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Editorial: It is time to demand an assault weapons ban

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Editorial

Gun control is a pro-life issue and the time has come for U.S. Catholics to weave strong gun control legislation into the list of life issues demanding our attention. A first step involves lobbying for strict legislation banning assault weapons and the military-style clips used in attacks on our communities.

It is our national shame that otherwise innocent names and places have become synonymous with mass killings: Columbine, an Amish schoolhouse, Virginia Tech, Fort Hood, Gabby Giffords, Aurora, the Sikh temple, and now Sandy Hook Elementary School. The shame is only compounded by the fact that it has taken the slaughter of 20 innocent schoolchildren to finally spur some serious talk about regulating the sale of military-style weapons.

It is imperative that we not allow the deaths of 27 people in Newtown, Conn., to slip from memory before something is done. Action is long overdue. There have reportedly been 31 schoolhouse shootings since Columbine; 62 mass shootings since 1982.

U.S. weapons manufacturers, sellers and traders have for too long fanned the flames of paranoia among gun users, claiming that any legislation limiting any guns will lead to a ban of all guns. Serving narrow interests, they have drained reason from the Second Amendment.

In the wake of the Sandy Hook massacre, however, even some of the most ardent gun advocates are saying it is time for change.

Pervasive violence has many causes, and such matters as education, better care for the mentally ill, and a serious look at other sources of violence in the culture all need to be part of the solution. Much has to be done, too, to enforce universal background checks and close the huge loophole in current law allowing private sale of weapons at gun shows with virtually no restraints. According to figures from the Centers for Disease Control and Prevention, more than 30,000 Americans die annually as a result of firearms.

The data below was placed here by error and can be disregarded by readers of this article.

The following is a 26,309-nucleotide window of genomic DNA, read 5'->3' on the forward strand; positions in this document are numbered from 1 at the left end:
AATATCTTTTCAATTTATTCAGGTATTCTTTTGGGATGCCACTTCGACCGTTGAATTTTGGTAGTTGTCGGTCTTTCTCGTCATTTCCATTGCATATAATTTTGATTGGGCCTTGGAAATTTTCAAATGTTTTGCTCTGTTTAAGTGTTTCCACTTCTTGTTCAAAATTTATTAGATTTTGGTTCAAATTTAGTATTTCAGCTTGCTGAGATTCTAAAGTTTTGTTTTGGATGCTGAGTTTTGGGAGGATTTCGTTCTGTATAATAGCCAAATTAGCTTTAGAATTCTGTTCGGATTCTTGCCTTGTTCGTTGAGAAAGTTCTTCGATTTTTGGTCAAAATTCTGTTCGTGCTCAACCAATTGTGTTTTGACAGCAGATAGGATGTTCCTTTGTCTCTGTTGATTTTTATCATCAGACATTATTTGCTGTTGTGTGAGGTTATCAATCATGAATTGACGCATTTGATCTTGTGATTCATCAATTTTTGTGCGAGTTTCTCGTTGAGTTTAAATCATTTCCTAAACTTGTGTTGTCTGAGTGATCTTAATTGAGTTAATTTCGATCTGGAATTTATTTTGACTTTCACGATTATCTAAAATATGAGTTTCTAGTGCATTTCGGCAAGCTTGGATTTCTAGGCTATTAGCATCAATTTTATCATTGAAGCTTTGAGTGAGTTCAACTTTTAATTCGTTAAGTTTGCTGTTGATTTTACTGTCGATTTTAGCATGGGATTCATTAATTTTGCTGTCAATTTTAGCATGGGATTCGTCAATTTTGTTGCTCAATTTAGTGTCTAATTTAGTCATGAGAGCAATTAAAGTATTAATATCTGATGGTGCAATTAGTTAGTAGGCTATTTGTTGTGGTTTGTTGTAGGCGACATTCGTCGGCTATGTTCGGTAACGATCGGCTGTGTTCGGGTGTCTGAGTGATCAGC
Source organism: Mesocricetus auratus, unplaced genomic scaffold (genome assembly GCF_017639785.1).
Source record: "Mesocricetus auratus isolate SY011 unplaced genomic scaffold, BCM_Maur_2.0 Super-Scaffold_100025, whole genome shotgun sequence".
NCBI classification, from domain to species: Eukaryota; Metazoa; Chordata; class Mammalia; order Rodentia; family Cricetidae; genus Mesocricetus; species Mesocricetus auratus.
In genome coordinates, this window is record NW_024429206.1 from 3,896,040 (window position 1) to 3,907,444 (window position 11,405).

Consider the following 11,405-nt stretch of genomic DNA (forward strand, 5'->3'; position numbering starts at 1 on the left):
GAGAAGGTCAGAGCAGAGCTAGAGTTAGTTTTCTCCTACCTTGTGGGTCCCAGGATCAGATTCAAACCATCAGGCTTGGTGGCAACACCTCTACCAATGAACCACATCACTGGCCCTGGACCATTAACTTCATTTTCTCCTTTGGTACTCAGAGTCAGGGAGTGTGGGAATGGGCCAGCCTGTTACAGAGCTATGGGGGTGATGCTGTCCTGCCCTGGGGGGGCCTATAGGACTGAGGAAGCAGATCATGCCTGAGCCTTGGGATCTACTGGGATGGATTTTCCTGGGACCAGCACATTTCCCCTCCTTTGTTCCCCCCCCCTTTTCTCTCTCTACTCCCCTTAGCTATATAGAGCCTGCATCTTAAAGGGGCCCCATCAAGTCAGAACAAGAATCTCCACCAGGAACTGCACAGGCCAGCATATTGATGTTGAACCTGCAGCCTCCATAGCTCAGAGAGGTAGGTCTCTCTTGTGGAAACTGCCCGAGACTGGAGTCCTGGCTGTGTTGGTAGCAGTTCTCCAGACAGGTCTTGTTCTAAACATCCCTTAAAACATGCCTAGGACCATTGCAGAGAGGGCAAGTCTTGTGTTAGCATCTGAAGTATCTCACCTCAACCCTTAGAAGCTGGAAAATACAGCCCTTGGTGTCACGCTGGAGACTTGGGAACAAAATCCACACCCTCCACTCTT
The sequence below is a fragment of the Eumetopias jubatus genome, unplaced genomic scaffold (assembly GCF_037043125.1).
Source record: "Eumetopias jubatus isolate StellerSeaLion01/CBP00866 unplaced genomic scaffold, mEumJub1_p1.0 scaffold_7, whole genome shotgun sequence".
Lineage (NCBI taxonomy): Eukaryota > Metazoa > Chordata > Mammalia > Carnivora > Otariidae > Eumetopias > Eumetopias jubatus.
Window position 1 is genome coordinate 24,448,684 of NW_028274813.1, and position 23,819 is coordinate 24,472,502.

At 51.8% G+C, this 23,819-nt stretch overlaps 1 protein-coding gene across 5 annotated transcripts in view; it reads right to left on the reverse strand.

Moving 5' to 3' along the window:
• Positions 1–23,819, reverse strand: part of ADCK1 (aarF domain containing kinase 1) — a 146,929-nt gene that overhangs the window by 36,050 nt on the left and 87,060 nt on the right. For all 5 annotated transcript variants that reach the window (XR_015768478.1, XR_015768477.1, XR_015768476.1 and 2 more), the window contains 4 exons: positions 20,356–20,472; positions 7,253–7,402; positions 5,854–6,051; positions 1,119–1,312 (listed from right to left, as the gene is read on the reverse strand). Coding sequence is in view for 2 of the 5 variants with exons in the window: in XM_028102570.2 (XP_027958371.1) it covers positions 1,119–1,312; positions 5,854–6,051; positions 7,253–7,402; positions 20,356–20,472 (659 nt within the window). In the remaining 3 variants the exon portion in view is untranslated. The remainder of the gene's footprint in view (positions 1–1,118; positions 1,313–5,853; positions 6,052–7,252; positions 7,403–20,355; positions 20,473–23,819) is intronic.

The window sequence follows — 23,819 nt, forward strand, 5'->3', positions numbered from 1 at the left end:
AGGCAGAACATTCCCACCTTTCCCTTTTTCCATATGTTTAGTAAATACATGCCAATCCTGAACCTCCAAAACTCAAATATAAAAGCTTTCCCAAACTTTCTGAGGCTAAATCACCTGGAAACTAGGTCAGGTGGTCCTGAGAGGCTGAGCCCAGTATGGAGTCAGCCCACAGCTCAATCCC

Comprehensive action is necessary, but we must not let the perfect become the enemy of the good. We cannot do all at once, but we can at least begin by catching up to where we once were. After five years of efforts, Congress passed legislation in 1994 aimed at banning assault weapons. The law was riddled with loopholes and its impact has been disputed. It included a sunset clause and the law was allowed to die during the George W. Bush administration.

Arms trade is a global phenomenon and the U.S. rests at the center of much of it. Sales from 44 U.S.-based companies accounted for more than 60 percent of all arms sales by the top 100 producers in 2010, according to one business report. No wonder assault weapons remain so accessible in our communities. Proliferation and trade know few borders. Meanwhile, powerful interests have their sway in Washington.

At the moment polls show a majority of Americans support banning the sale of assault weapons and high-capacity ammunition clips. A majority also supports laws requiring background checks before all gun purchases. Catholics by a sizeable majority favor stricter gun control. The course forward is clear. Those who support life need to seize the moment and galvanize sentiments, helping to direct them into political action. Much can be done without interfering with the rights of legitimate gun owners -- those who use guns for sports and hunting or feel the need to own a gun for protection.

The time is right. The window is small. Call out for a strict assault weapons ban.

This story appeared in the Jan 4-17, 2013 print issue under the headline: It is time to demand an assault weapons ban .

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